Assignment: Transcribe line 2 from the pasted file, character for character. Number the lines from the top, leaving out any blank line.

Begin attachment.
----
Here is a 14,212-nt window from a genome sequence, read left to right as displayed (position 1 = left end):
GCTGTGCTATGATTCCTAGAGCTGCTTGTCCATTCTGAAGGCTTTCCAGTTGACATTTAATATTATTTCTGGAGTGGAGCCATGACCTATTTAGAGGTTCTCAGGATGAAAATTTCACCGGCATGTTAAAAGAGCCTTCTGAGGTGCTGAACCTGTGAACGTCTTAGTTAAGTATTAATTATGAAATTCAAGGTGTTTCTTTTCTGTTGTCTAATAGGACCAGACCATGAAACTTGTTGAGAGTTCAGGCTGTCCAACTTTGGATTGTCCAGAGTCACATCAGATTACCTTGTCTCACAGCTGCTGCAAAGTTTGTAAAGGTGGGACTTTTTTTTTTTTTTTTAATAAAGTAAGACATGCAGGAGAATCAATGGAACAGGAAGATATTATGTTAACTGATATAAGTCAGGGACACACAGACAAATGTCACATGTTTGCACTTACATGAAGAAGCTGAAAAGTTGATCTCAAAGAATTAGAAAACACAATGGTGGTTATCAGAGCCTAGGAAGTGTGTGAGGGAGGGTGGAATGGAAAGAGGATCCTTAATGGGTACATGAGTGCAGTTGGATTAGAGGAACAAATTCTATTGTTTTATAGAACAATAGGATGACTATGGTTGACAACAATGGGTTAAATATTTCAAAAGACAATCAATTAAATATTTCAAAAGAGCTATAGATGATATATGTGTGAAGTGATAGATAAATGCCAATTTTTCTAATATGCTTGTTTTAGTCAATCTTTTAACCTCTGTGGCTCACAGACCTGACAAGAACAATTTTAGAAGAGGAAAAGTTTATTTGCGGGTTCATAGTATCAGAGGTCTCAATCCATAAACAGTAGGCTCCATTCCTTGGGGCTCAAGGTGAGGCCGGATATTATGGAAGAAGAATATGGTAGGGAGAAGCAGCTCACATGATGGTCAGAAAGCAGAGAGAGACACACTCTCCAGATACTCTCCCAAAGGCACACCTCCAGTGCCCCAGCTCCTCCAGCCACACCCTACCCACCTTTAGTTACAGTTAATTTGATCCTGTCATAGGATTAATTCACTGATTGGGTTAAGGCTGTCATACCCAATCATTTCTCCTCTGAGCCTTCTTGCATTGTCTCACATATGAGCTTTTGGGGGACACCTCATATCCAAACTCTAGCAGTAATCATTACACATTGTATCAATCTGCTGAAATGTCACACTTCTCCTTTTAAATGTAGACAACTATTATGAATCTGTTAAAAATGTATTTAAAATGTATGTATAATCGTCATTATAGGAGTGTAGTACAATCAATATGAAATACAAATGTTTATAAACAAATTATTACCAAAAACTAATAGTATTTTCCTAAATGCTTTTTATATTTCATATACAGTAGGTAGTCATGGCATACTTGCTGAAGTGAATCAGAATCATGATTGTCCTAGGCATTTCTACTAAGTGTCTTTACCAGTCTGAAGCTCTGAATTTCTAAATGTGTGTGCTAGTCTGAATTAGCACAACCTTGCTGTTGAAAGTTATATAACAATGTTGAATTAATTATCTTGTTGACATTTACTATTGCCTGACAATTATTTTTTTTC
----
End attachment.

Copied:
GCTGTGCTATGATTCCTAGAGCTGCTTGTCCATTCTGAAGGCTTTCCAGTTGACATTTAATATTATTTCTGGAGTGGAGCCATGACCTATTTAGAGGTTCTCAGGATGAAAATTTCACCGGCATGTTAAAAGAGCCTTCTGAGGTGCTGAACCTGTGAACGTCTTAGTTAAGTATTAATTATGAAATTCAAGGTGTTTCTTTTCTGTTGTCTAATAGGACCAGACCATGAAACTTGTTGAGAGTTCAGGCTGTCCAACTTTGGATTGTCCAGAGTCACATCAGATTACCTTGTCTCACAGCTGCTGCAAAGTTTGTAAAGGTGGGACTTTTTTTTTTTTTTTTAATAAAGTAAGACATGCAGGAGAATCAATGGAACAGGAAGATATTATGTTAACTGATATAAGTCAGGGACACACAGACAAATGTCACATGTTTGCACTTACATGAAGAAGCTGAAAAGTTGATCTCAAAGAATTAGAAAACACAATGGTGGTTATCAGAGCCTAGGAAGTGTGTGAGGGAGGGTGGAATGGAAAGAGGATCCTTAATGGGTACATGAGTGCAGTTGGATTAGAGGAACAAATTCTATTGTTTTATAGAACAATAGGATGACTATGGTTGACAACAATGGGTTAAATATTTCAAAAGACAATCAATTAAATATTTCAAAAGAGCTATAGATGATATATGTGTGAAGTGATAGATAAATGCCAATTTTTCTAATATGCTTGTTTTAGTCAATCTTTTAACCTCTGTGGCTCACAGACCTGACAAGAACAATTTTAGAAGAGGAAAAGTTTATTTGCGGGTTCATAGTATCAGAGGTCTCAATCCATAAACAGTAGGCTCCATTCCTTGGGGCTCAAGGTGAGGCCGGATATTATGGAAGAAGAATATGGTAGGGAGAAGCAGCTCACATGATGGTCAGAAAGCAGAGAGAGACACACTCTCCAGATACTCTCCCAAAGGCACACCTCCAGTGCCCCAGCTCCTCCAGCCACACCCTACCCACCTTTAGTTACAGTTAATTTGATCCTGTCATAGGATTAATTCACTGATTGGGTTAAGGCTGTCATACCCAATCATTTCTCCTCTGAGCCTTCTTGCATTGTCTCACATATGAGCTTTTGGGGGACACCTCATATCCAAACTCTAGCAGTAATCATTACACATTGTATCAATCTGCTGAAATGTCACACTTCTCCTTTTAAATGTAGACAACTATTATGAATCTGTTAAAAATGTATTTAAAATGTATGTATAATCGTCATTATAGGAGTGTAGTACAATCAATATGAAATACAAATGTTTATAAACAAATTATTACCAAAAACTAATAGTATTTTCCTAAATGCTTTTTATATTTCATATACAGTAGGTAGTCATGGCATACTTGCTGAAGTGAATCAGAATCATGATTGTCCTAGGCATTTCTACTAAGTGTCTTTACCAGTCTGAAGCTCTGAATTTCTAAATGTGTGTGCTAGTCTGAATTAGCACAACCTTGCTGTTGAAAGTTATATAACAATGTTGAATTAATTATCTTGTTGACATTTACTATTGCCTGACAATTATTTTTTTTC